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- The 2014 Big Picture on Cyber Security
- AFCEA Answers
- American Readiness: Renewable Power and Efficiency Technologies
- Ask the CIO
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- Connected Government: How to Build and Procure Network Services for the Future
- Continuing Diagnostics and Mitigation: Discussion of Progress and Next Steps
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- Reimagining the Next Generation of Government
- Targeting Advanced Threats: Proven Methods from Detection through Remediation
- Transformative Technology: Desktop Virtualization in Government
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- Air Traffic Management Transformation Report
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- Gov Cloud Minute
- Government in Technology Series
- Homeland Security Cybersecurity Market Report
- National Cybersecurity Awareness Month
- Technology Insights
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Shows & Panels
2010 and Beyond
In our series, 2010 and Beyond, Federal News Radio takes a look at the top stories affecting the federal community in 2010 and how these issues will impact the government in 2011.
2010 and Beyond: Challenging times for contractors
Thursday - 12/2/2010, 4:35pm EST
What have been the big stories this year and how will they impact 2011? This month the DorobekINSIDER looks at the biggest stories that shaped the federal government in 2010.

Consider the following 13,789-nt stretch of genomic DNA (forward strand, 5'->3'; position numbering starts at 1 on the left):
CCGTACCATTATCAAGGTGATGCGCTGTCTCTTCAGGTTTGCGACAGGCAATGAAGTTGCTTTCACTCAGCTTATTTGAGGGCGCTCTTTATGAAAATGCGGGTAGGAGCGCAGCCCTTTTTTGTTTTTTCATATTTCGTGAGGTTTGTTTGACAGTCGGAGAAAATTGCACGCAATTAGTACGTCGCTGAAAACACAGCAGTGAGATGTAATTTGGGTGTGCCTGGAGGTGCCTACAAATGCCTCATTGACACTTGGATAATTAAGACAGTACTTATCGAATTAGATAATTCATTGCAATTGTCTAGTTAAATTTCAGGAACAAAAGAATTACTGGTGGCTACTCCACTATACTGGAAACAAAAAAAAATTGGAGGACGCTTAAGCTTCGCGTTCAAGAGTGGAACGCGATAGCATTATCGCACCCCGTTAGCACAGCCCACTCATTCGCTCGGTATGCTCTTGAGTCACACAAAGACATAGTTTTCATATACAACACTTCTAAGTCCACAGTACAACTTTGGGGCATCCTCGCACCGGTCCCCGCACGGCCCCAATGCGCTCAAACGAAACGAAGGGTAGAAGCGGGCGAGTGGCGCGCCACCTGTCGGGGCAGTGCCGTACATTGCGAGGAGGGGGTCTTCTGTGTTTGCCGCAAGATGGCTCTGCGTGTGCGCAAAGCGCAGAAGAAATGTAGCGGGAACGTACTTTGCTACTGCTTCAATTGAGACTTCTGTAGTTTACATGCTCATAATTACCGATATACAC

Rob Burton, former deputy administrator of the Office of Federal Procurement Policy and currently an attorney at Venable Law Firm, joined the DorobekINSIDER to discuss how the events of 2010 will shape the procurement community next year.
With the political shifts after the midterm elections, Burton said he sees a switch in the Obama administration's focus from regulatory reform opposed to legislative reform. OFPP will play a greater role, he said.
The administration will also focus on insourcing work from the private sector to the government, Burton said. But, he said, he doesn't think government will be capable of handling the added workload.
"That's going to be very challenging....when you're already asked to do more with less," Burton said.
In the face of these challenges, the procurement workforce must do what it should be doing even in good times -- training workers and communicating closely with program managers in developing requirements, Burton said. Most litigation arises from poorly development requirements, he added.
However, overall, Burton said, "It's not a good time for a government contractor."
Burton said he predicts a theme of greater oversight.
In 2010, the Small Business Administration's suspension of GTSI signaled a shift toward the agency becoming "much more aggressive and taking on a leadership role, which probably isn't a bad thing," Burton said.
What do you think was the biggest story of 2010? Take our poll!
Click here to see all the stories in the '2010 and Beyond' series.